[0034] A cable 110 extends from the bar 132 and engages a weight system (not shown). As can be seen in FIG. 3, a cable 110 extends from the bar 132 on each side of the apparatus 10. Each cable 110 may engage an independent weight system such that the resistance for each leg can be set independent of the other. Alternatively, both cables 110 may be interconnected to a single weight system, as is known in the art, such that either leg can move the weights or both legs can move the weights simultaneously. The weight system can be positioned at various locations relative to the drive assembly with an appropriate pulley system or the like providing the necessary connection.

[0035] Having described the components of the exercise apparatus 10 that is a first embodiment of the invention, its operation will now be described with reference to FIGS. 4-10.

[0036] Referring to FIG. 4, the primary and secondary drive members 70 and 90 and the drive assembly 120 are in an initial position. Referring to FIG. 5, a user 200 is supported on the torso supports 12 and 40 (not shown) with the user's knees 202 proximate the pads 82 and the user's feet 204 proximate the plates 102. The user 200 begins by exerting a force on the pad 82 to drive the primary drive member 70 in an arcuate motion.

[0037] Referring to FIGS. 6 and 7, as the user's legs drive the primary drive member 70 via the contact with the pad 82, the teeth 73 of the mounting plate 72 engage the bar toothed surface 124 causing the bar 122 to move forward. The engagement of the protruding member 138 causes the bar 132, and thereby the weight cable 110, to move forward therewith. The movement of the primary drive member 70 causes the drive assembly 120 to move against the resistance of the weights. Additionally, the interaction between the toothed surface 134 of bar 132 and the teeth 93 of mounting plate 92 causes the secondary drive member 90 to rotate in conjunction with the movement of the primary drive member 70 even without the user 200 exerting any force on the plate 102.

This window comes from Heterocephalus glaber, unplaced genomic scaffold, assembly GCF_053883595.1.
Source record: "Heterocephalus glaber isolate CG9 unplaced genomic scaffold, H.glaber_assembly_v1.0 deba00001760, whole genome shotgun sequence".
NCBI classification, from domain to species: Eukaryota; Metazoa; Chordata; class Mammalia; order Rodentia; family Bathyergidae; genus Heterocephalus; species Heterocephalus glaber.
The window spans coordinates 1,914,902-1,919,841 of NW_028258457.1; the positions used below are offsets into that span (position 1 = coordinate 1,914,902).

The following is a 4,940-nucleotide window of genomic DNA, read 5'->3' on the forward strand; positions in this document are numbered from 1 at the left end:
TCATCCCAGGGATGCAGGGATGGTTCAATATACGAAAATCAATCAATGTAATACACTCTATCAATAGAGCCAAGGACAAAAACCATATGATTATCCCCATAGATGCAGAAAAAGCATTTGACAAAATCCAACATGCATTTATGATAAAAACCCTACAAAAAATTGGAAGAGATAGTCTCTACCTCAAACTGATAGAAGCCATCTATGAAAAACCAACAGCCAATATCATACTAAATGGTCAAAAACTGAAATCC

[0038] Referring to FIGS. 8-10, the user 200 finishes the primary stroke with the user's legs, moving the pad 82 to a second, extended position. Movement of the pad 82 to the extended position causes the bar 122 to move to a forward position at which it stops. The forward movement of the bar 122 to this point has been against the resistance of the weights via the interaction with the protruding member 138 of bar 132 and the weight cable 110. To complete the secondary stroke, the user's feet 204 are extended against the plates 102, as shown in FIG. 10. Extension of the plate 102 further rotates mounting plate 92 which in turn moves the bar 132 against the resistance of the weights via cable 110. The space in the cavity 130 allows the protruding member 138, and thereby the bar 132, to move forward without moving the bar 122. As such, the secondary stroke may be accomplished independent of the primary drive member 70.